There appears to be some kind of signal jamming going on with AT&T’s network in the hotel/casinos on Las Vegas Boulevard. On a recent trip to Las Vegas, NV, I found myself skipping around several hotels. Like any smartphone enthusiast, I ran several speed tests and paid close attention to the general behavior of my device in town, to contrast it with the behavior of AT&T’s network back in Southern California.
Anywhere in or around “The Strip” (Las Vegas Boulevard), the signal strength was great on HSPA, but performance was sub-par. In multiple tests, the best I was able to come out with was 3.2Mbps down, 1.5Mbps up. This would be a very acceptable speed for AT&T’s HSPA network, but it was only my peak. The average speed hovered around 1Mbps/1Mbps. Interestingly the upstream always seemed to be less congested than the downstream, leading me to believe the problem is simply not enough back haul for the amount of users. There were no conferences or other major events occurring during this time frame.
Inside several hotels was a different story. As soon as I set foot inside either the Polo Towers, or MGM Grand, my phone reported full signal strength, but I noticed there was no data connection. I checked the phone’s field test page which revealed that I was parked on “WCDMA Band NULL” with near full signal strength. SMS/MMS, data, and phone calls all refused to work. The phone never attempted to park on another cell, seemingly content to sit on this one with no service.
I attempted to use the phone’s engineering menu to lock onto WCDMA 1900MHz and 850MHz respectively, with the same results. WCDMA Band NULL and no service. It was only until I locked the phone to GSM that I was able to get service – all my text messages, etc. that had been pending while the phone was on WCDMA sent.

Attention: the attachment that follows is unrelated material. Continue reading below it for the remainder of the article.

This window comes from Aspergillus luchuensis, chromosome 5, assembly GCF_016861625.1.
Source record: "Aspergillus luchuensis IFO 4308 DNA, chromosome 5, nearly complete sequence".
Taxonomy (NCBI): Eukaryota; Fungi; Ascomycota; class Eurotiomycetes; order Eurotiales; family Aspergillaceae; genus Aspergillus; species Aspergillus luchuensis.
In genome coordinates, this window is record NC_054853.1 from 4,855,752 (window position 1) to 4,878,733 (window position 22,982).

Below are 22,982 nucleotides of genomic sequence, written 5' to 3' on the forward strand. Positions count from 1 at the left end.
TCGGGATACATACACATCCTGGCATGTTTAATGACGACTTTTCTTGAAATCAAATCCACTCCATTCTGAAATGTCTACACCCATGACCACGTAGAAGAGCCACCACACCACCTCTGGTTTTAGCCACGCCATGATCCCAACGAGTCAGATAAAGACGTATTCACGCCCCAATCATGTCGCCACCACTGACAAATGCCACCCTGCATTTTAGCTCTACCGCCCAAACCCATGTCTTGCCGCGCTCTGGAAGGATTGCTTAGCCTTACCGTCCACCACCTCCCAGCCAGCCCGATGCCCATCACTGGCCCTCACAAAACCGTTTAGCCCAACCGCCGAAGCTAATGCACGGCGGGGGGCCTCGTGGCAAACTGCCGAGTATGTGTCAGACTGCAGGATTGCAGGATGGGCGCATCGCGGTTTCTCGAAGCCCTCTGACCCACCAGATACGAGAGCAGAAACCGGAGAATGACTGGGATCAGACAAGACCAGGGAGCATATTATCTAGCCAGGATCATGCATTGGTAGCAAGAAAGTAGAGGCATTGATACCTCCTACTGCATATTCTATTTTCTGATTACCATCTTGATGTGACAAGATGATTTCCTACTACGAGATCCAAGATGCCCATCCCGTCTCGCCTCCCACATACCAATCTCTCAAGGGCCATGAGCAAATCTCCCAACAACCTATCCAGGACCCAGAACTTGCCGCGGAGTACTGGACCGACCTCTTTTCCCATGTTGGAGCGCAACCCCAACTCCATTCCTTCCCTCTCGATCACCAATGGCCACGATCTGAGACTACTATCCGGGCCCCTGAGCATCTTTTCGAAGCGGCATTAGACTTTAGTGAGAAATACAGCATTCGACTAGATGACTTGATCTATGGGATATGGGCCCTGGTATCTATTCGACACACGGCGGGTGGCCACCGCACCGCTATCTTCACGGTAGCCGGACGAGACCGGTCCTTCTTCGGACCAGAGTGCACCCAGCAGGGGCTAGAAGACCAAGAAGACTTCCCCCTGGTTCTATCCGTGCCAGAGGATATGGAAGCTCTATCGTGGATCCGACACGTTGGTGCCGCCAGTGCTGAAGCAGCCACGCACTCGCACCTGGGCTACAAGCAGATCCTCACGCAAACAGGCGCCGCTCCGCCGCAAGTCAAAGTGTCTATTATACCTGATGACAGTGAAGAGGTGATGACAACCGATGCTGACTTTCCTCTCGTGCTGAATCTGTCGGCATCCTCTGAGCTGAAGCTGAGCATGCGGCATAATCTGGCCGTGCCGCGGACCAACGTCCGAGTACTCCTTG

What’s going on here? Do the casinos have a Micro-Cell network deployed that isn’t properly connected to a back haul? Is it something more sinister like intentional signal jamming on high speed networks? My sample size was admittedly small – only 3 days, with one device, on one network, but the results were very easily duplicated – inside the hotel/casino, locked to WCDMA Band NULL. Just outside the building – normal HSPA service. I’m not the only one to experience this behavior – check here for a recent experience by another AT&T user in Las Vegas, NV. We also ran into similar problems in Las Vegas for CES 2011 – although that was a large-scale event that draws over 100,000 people to the big city, and this was just an “average weekend”.
The device used for testing is an AT&T Captivate running an i9000 ROM and radio for HSUPA capability. Beyond rooting there are no further modifications (running Froyo 2.2.1 i9000 XXJPX ROM).
Image Credit: Flickr